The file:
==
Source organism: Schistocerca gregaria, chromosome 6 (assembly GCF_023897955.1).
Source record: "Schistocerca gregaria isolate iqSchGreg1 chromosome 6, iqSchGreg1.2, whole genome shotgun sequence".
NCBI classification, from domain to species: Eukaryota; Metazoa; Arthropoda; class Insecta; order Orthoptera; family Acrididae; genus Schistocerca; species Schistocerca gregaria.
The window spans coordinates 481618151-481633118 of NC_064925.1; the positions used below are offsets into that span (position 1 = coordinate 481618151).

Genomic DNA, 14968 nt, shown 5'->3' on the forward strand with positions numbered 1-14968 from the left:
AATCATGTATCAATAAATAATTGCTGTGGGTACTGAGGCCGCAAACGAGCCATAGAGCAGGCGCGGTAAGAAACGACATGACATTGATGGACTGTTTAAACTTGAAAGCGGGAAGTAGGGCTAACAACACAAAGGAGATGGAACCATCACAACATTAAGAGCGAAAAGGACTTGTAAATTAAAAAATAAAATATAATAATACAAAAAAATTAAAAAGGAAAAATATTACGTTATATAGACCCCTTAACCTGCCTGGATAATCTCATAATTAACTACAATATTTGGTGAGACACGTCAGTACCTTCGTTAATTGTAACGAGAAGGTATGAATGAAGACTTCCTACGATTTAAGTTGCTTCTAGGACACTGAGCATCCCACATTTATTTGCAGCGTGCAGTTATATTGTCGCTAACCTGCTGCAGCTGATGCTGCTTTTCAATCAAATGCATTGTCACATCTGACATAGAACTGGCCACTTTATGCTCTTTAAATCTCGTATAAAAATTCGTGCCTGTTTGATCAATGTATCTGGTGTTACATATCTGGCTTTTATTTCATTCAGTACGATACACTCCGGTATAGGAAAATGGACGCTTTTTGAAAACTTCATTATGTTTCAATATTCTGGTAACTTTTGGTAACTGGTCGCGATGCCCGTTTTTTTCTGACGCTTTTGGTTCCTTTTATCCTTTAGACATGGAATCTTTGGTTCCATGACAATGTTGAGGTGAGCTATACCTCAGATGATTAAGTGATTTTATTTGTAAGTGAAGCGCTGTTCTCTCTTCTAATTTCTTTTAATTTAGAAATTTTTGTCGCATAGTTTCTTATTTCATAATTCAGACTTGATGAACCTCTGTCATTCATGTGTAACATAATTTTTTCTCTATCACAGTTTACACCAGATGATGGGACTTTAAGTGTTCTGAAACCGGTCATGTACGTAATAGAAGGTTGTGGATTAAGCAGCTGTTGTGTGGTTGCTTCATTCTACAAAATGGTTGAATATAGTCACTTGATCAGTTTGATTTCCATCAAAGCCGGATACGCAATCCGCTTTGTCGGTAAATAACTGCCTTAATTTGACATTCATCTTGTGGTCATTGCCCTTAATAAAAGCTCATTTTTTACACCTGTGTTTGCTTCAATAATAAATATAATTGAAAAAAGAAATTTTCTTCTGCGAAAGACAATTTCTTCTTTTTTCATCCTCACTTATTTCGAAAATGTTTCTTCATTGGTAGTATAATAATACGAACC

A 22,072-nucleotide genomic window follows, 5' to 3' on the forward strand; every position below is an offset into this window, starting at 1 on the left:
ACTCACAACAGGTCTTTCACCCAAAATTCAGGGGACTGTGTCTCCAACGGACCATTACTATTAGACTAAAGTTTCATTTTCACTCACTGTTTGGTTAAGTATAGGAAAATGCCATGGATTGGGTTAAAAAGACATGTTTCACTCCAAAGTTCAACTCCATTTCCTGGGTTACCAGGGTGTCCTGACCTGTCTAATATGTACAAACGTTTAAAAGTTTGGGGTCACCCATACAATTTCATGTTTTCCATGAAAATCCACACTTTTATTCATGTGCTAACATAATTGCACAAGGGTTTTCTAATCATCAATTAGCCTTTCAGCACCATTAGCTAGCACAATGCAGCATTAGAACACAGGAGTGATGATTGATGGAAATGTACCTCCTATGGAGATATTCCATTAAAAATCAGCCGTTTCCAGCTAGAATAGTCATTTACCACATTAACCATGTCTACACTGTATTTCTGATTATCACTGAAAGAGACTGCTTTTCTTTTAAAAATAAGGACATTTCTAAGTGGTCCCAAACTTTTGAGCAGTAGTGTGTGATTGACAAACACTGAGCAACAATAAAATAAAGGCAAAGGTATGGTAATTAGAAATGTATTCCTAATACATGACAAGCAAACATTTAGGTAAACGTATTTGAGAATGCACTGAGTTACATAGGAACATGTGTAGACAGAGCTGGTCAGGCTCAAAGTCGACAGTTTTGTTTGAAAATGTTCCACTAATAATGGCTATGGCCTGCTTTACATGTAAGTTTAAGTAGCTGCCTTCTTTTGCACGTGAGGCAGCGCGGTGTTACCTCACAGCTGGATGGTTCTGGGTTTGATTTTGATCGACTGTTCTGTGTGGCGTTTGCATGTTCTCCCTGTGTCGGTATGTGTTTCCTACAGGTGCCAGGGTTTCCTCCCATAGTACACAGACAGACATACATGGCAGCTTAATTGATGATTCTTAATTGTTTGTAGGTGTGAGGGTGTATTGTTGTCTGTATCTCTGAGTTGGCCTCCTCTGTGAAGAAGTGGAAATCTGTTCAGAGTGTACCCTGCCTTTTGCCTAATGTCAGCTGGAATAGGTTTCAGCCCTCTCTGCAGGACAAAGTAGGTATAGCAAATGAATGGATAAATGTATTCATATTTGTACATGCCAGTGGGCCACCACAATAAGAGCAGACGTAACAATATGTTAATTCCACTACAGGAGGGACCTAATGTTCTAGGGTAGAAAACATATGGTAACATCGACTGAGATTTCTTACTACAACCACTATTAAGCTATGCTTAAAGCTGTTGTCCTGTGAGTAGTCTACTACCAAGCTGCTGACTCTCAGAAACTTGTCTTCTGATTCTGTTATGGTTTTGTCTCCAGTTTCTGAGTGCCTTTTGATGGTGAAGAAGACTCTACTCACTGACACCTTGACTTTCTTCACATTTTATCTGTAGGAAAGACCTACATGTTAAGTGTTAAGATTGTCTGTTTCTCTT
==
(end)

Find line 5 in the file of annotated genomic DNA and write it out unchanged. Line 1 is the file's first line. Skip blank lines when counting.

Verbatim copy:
Genomic DNA, 14968 nt, shown 5'->3' on the forward strand with positions numbered 1-14968 from the left: